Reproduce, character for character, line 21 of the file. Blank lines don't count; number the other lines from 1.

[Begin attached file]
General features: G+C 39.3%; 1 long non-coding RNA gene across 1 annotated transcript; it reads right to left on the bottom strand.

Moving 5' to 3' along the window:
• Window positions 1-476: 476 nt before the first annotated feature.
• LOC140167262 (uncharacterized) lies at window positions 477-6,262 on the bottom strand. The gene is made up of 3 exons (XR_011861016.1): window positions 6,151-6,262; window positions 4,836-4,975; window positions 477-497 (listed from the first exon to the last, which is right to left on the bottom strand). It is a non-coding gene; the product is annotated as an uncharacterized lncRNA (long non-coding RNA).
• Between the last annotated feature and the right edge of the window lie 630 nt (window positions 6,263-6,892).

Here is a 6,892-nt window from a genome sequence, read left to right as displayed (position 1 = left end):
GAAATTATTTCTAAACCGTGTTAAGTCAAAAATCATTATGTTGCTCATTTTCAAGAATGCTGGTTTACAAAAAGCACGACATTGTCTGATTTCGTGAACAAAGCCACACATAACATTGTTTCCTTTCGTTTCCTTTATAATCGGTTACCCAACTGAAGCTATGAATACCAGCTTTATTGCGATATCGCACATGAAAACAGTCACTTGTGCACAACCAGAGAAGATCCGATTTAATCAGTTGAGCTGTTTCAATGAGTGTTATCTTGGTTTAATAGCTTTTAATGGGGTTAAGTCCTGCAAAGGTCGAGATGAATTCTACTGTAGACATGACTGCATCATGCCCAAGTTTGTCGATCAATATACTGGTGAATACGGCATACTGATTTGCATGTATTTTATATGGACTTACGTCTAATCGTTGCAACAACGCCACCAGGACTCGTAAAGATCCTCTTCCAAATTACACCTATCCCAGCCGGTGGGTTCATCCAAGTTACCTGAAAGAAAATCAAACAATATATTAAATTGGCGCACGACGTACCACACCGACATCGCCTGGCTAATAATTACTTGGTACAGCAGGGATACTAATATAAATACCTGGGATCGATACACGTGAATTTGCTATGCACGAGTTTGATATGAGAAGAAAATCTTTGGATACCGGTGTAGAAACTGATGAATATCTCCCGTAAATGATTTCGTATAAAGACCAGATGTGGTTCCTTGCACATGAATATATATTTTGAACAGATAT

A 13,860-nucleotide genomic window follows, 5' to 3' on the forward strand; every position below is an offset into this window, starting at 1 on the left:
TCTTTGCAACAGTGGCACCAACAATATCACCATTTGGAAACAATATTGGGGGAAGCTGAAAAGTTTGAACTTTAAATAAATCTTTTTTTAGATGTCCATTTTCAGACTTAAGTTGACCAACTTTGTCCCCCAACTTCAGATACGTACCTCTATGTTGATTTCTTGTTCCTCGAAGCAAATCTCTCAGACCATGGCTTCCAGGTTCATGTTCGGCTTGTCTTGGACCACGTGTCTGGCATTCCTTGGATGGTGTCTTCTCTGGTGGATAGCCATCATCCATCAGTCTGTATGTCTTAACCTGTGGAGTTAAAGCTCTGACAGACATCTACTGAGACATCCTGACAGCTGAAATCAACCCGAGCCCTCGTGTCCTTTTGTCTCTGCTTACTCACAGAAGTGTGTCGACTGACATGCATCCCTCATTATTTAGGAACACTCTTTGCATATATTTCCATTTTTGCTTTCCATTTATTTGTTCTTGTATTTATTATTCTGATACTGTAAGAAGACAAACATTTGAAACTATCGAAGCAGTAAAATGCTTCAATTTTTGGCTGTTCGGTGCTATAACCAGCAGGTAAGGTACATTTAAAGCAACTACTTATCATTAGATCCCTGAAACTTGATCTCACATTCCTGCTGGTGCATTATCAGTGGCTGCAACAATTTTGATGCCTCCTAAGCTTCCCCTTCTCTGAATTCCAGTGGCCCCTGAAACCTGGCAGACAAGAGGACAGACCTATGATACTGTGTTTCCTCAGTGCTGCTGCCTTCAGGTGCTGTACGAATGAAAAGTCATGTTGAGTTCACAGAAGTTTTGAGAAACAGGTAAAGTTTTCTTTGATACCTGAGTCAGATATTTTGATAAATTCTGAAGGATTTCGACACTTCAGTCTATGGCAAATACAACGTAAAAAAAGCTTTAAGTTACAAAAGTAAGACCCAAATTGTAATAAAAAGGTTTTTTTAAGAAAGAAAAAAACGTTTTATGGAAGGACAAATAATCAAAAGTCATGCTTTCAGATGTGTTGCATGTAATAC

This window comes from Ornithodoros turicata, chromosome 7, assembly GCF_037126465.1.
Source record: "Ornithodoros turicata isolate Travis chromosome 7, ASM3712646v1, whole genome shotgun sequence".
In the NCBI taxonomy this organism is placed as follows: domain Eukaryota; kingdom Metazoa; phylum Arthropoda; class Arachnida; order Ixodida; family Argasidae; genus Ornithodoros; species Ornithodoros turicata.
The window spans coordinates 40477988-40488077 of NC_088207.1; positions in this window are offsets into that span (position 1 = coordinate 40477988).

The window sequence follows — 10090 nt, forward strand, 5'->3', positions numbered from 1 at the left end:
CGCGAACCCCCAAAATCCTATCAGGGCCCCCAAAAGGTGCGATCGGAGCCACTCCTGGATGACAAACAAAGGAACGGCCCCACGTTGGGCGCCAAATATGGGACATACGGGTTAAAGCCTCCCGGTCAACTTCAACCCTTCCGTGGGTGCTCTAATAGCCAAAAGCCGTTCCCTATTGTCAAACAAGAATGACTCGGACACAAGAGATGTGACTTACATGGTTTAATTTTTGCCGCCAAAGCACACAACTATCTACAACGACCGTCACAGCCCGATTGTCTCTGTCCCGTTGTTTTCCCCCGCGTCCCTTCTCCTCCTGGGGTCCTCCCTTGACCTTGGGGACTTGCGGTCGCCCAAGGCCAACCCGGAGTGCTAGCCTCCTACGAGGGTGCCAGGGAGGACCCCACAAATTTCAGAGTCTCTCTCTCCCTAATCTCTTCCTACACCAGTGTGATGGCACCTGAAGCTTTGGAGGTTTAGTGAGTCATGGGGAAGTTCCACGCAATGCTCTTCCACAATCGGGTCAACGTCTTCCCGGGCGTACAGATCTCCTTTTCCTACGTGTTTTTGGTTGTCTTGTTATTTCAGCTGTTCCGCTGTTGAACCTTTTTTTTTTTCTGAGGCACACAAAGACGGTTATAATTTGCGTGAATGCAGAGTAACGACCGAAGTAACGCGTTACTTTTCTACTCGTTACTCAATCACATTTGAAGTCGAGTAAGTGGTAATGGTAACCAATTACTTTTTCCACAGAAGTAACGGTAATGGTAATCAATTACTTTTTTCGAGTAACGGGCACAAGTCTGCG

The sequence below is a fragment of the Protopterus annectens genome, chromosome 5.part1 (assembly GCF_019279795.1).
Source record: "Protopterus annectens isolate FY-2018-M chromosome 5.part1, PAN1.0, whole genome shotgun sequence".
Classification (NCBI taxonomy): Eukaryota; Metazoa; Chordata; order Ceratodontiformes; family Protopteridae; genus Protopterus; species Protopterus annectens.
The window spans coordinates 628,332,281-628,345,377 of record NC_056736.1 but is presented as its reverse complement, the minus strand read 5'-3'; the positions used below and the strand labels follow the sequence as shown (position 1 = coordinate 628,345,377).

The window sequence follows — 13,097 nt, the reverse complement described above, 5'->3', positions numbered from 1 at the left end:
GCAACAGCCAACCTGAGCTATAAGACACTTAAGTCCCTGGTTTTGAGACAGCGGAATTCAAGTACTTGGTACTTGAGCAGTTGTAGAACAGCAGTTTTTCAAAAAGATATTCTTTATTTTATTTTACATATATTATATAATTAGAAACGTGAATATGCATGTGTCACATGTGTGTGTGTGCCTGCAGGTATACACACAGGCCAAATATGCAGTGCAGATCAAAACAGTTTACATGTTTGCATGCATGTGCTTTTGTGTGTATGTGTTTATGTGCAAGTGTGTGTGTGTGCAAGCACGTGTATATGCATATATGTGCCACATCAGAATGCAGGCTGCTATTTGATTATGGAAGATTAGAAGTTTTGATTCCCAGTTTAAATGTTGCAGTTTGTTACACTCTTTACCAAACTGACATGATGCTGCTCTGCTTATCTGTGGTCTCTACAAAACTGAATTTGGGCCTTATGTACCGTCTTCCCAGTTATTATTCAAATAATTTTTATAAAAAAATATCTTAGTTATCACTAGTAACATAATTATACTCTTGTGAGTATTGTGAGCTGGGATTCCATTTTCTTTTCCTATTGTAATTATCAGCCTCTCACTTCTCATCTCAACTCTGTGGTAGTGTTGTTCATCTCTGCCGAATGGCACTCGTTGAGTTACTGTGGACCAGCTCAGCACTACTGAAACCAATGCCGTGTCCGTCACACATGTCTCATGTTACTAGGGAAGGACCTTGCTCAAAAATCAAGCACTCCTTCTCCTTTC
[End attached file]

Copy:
GCAACAGCCAACCTGAGCTATAAGACACTTAAGTCCCTGGTTTTGAGACAGCGGAATTCAAGTACTTGGTACTTGAGCAGTTGTAGAACAGCAGTTTTTCAAAAAGATATTCTTTATTTTATTTTACATATATTATATAATTAGAAACGTGAATATGCATGTGTCACATGTGTGTGTGTGCCTGCAGGTATACACACAGGCCAAATATGCAGTGCAGATCAAAACAGTTTACATGTTTGCATGCATGTGCTTTTGTGTGTATGTGTTTATGTGCAAGTGTGTGTGTGTGCAAGCACGTGTATATGCATATATGTGCCACATCAGAATGCAGGCTGCTATTTGATTATGGAAGATTAGAAGTTTTGATTCCCAGTTTAAATGTTGCAGTTTGTTACACTCTTTACCAAACTGACATGATGCTGCTCTGCTTATCTGTGGTCTCTACAAAACTGAATTTGGGCCTTATGTACCGTCTTCCCAGTTATTATTCAAATAATTTTTATAAAAAAATATCTTAGTTATCACTAGTAACATAATTATACTCTTGTGAGTATTGTGAGCTGGGATTCCATTTTCTTTTCCTATTGTAATTATCAGCCTCTCACTTCTCATCTCAACTCTGTGGTAGTGTTGTTCATCTCTGCCGAATGGCACTCGTTGAGTTACTGTGGACCAGCTCAGCACTACTGAAACCAATGCCGTGTCCGTCACACATGTCTCATGTTACTAGGGAAGGACCTTGCTCAAAAATCAAGCACTCCTTCTCCTTTC